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Reblogged:There Are No Wage-Slaves or Wage-Masters

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Over at Ask a Manager, Alison Green fields a question from the owner of a small business who is concerned about apparently having no "leverage" over a star employee who "doesn't work for the money, but works because she loves the job."

Green's answer to this concern is nearly perfect:
The_fence_at_the_old_GULag_in_Perm-36.jpg
A wage is an agreed-upon price for work. It is not the fence to a labor camp. (Image by Gerald Praschl, via Wikimedia Commons, license.)
You should manage all of your employees as if they don't "need" their jobs and have other options -- whether those options are family money or the ability to go out and get another job with their skills.

There are two reasons for that:

1. Assuming you're hiring good people, it's very likely they do have other options. It might be a pain for someone to leave and find another job, but generally it's something people are able to do.

2. Using someone's paycheck as your primary leverage might be effective in the very short-term, but it's rarely a way to build or retain an engaged, invested staff in the long-term.

The way you motivate someone who doesn't need the money is the same way you should motivate people who do need the money: by giving them meaningful roles with real responsibility where they can see how their efforts contribute to a larger whole, giving them an appropriate amount of ownership over their work and input into decisions that involve that work, providing useful feedback, recognizing their contributions, helping them feel they're making progress toward things that matter to them, and -- importantly -- not doing things that de-motivate people (like yelling or constantly shifting goals or generally being a jerk). [bold added]
Green is absolutely correct: This employer is thinking short-range and missing lots of context by zeroing in on just the financial transaction between employer and employee. In fact, the implicit alternative here, of an employer treating an employee like a trading partner versus a near-slave who would die without alms reminds me of the common, wrong-headed phrase wage slavery.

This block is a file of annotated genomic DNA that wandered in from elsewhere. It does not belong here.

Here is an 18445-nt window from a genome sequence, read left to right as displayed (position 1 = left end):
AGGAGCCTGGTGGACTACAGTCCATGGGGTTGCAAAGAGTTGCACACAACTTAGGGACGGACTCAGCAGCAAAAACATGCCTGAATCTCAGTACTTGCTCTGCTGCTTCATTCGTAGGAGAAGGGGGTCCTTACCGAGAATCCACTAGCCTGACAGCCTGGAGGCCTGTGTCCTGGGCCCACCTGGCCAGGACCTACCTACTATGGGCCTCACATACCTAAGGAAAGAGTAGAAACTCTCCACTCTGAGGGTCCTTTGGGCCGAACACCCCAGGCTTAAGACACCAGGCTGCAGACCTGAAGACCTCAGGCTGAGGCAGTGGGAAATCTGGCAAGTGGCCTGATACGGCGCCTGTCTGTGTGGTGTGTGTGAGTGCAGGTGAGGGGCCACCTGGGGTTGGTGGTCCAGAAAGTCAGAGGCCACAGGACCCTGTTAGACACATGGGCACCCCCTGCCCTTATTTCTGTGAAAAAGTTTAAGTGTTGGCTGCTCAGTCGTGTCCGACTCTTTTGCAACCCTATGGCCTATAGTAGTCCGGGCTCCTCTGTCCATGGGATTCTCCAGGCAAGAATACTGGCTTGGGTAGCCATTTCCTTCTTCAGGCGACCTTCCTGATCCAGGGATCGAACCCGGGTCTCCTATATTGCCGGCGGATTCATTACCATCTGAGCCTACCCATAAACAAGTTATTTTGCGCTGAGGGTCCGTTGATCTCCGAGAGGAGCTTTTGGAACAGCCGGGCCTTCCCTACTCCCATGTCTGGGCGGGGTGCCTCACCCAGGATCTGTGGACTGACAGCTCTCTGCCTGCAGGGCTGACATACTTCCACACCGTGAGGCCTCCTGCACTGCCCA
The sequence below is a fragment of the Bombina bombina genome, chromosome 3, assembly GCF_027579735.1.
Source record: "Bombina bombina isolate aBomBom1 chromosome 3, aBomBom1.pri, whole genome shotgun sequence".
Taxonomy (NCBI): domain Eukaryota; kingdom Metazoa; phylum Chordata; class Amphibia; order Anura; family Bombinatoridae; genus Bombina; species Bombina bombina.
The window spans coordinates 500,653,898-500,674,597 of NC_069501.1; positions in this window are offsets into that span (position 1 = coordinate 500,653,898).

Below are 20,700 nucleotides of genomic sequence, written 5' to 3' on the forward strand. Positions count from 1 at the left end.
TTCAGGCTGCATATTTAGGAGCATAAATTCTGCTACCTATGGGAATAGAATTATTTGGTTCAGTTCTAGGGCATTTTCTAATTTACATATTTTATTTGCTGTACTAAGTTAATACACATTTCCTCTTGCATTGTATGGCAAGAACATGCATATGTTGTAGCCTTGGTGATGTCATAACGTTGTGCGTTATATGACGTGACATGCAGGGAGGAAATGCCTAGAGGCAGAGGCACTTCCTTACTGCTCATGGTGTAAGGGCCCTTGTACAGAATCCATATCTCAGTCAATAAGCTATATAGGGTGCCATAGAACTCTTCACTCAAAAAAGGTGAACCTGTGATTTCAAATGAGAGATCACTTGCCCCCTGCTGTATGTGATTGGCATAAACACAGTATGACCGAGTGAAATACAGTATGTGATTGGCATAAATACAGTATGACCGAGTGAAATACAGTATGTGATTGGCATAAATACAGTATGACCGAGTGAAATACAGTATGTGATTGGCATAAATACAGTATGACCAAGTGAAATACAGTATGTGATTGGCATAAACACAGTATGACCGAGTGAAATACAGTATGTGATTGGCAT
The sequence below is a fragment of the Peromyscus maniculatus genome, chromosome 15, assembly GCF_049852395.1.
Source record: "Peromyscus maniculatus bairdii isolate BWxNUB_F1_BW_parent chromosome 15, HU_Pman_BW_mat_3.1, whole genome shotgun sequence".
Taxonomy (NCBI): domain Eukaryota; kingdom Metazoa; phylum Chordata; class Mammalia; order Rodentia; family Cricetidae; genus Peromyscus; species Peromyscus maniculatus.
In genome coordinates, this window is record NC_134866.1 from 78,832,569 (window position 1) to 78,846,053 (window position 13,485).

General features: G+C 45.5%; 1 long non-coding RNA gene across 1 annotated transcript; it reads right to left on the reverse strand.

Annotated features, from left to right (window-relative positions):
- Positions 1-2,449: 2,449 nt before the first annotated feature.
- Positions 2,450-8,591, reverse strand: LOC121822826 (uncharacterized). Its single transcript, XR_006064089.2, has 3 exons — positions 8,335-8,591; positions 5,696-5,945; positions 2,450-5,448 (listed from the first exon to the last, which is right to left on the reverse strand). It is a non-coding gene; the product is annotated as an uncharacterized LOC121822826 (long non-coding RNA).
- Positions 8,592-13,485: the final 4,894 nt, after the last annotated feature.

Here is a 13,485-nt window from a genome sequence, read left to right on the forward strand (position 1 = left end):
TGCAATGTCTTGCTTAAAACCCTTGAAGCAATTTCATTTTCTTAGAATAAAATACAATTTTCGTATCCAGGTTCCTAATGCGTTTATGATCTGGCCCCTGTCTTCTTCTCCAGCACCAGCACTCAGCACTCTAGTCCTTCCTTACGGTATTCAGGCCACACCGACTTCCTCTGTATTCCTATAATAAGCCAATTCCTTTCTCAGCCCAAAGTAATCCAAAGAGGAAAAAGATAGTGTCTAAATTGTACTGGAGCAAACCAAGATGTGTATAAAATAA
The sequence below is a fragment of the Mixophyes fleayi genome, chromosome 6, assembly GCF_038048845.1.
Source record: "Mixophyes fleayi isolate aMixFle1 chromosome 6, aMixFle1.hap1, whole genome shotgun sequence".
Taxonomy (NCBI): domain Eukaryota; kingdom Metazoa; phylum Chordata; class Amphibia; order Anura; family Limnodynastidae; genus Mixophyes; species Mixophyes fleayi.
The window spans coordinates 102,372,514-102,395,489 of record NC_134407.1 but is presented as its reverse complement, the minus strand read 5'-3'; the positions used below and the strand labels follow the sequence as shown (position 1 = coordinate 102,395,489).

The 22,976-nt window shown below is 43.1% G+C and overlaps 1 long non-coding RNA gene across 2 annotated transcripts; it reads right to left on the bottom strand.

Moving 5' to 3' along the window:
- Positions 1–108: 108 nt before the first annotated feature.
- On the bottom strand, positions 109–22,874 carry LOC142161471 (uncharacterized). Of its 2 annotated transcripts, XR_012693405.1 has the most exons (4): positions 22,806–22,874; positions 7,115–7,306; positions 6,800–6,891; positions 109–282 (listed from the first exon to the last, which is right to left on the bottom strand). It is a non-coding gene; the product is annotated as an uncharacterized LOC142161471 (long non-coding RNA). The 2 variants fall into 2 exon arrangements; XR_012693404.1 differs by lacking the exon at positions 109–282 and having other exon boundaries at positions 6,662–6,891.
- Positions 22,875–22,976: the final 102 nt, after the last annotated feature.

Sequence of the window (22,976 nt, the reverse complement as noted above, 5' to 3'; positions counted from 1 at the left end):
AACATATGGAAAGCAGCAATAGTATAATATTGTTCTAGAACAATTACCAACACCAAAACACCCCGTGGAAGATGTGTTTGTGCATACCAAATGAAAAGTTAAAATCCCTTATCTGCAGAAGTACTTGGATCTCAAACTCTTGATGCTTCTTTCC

That phrase makes a common mistake that novelist and social critic Ayn Rand cautioned against:
A disastrous intellectual package-deal, put over on us by the theoreticians of statism, is the equation of economic power with political power. You have heard it expressed in such bromides as: "A hungry man is not free," or "It makes no difference to a worker whether he takes orders from a businessman or from a bureaucrat." Most people accept these equivocations -- and yet they know that the poorest laborer in America is freer and more secure than the richest commissar in Soviet Russia. What is the basic, the essential, the crucial principle that differentiates freedom from slavery? It is the principle of voluntary action versus physical coercion or compulsion.

The difference between political power and any other kind of social "power," between a government and any private organization, is the fact that a government holds a legal monopoly on the use of physical force.
Rand elaborates elsewhere that all a businessman can do is offer money for work, take it or leave it. That is hardly the same thing as the ability to, say, send someone to the Gulag.

Green's answer is a nice demonstration of just how different a "wage" (i.e., the price the employer pays an employee for his work) is from chattel slavery, and why.

People need to work to live, but they do not need any particular work. This fact creates options -- for employees and employers alike -- that the myopic focus on pay obscures, as Green amply demonstrates.

-- CAV

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